Art for Justice Fund founder Agnes Gund has been featured in several major news outlets discussing her reasons for starting the Fund. Most recently, Town and Country Magazine published a conversation between her and Ford Foundation President Darren Walker about why the Fund is necessary. Here is an excerpt:
DW: [Y]ou were like many privileged people: You just assumed things were the way they were. Then it really was through your own lived experience of your children marrying or partnering or adopting children that you also came to see through their eyes.
AG: Oh, I did. And I became much more acutely aware of the injustices that were going on in the world, which were the killing or the apprehension of people who really weren’t guilty of anything, or shooting them in the back when they were running away—people who haven’t done anything but have a taillight out.
And I began to think about how white people have the same drugs, if not more of them, and they don’t get put into prison for having a bunch of marijuana in their pocket, and black people do. And then they’re identified as criminals, and they’re not criminals. And yet if these people can’t pay bail, sometimes they’re asked to commit to pleading guilty because they’ll get a lesser sentence by doing so.
I think the whole system around bail and around plea-bargaining and around having to stay in places like Rikers Island isn’t a humane way to treat people. And it’s mostly black people that are treated that way. There was a very startling picture of a black man in the New York Times. He was saying how he had been put in jail at the very same time as a white guy, with the very same punishment, and everything was the same about their situations, and when they came up for parole the white man got parole and the black man did not. They were absolutely similar in many ways: same age, same crime, same record of being in prison. It just shows you so plainly how there is a difference between how justice is served.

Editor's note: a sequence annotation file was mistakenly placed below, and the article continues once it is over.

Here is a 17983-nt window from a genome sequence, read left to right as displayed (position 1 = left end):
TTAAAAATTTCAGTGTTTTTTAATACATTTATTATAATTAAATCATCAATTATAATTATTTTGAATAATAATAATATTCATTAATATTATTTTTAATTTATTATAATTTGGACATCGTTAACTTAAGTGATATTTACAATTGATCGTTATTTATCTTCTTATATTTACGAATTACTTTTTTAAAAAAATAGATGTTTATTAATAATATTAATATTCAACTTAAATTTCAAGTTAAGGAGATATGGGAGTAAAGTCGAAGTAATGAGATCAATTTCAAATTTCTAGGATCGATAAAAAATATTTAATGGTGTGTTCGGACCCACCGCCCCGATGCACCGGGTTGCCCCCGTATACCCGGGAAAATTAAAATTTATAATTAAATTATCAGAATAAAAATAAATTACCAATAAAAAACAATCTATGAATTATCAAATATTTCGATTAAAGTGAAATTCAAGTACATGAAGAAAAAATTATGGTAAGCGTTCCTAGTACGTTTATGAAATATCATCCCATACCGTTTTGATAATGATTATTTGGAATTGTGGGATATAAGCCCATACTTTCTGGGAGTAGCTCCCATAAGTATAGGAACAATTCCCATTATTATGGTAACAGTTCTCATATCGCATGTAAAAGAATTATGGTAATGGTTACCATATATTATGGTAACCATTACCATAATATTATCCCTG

DW: And you decided you needed to do something about it?
AG: You [referring to Darren Walker] were the first person I went to when I decided I would sell this painting. I had to get the money to do something, and you were very positive about it. The Ford Foundation had given many grants to justice-related initiatives that it was interested in, and you offered to help do the research on these projects and send some of the people working at Ford to help decide what kinds of organizations the money should go to, and what part art would play in this, which is very interesting to me.
Agnes was also featured earlier in the year in Vogue Magazine alongside other women working to reform the criminal justice system. And, last September she again joined Darren Walker in a podcast with the Washington Post’s Jonathan Capehart on the origins and goals of the Fund.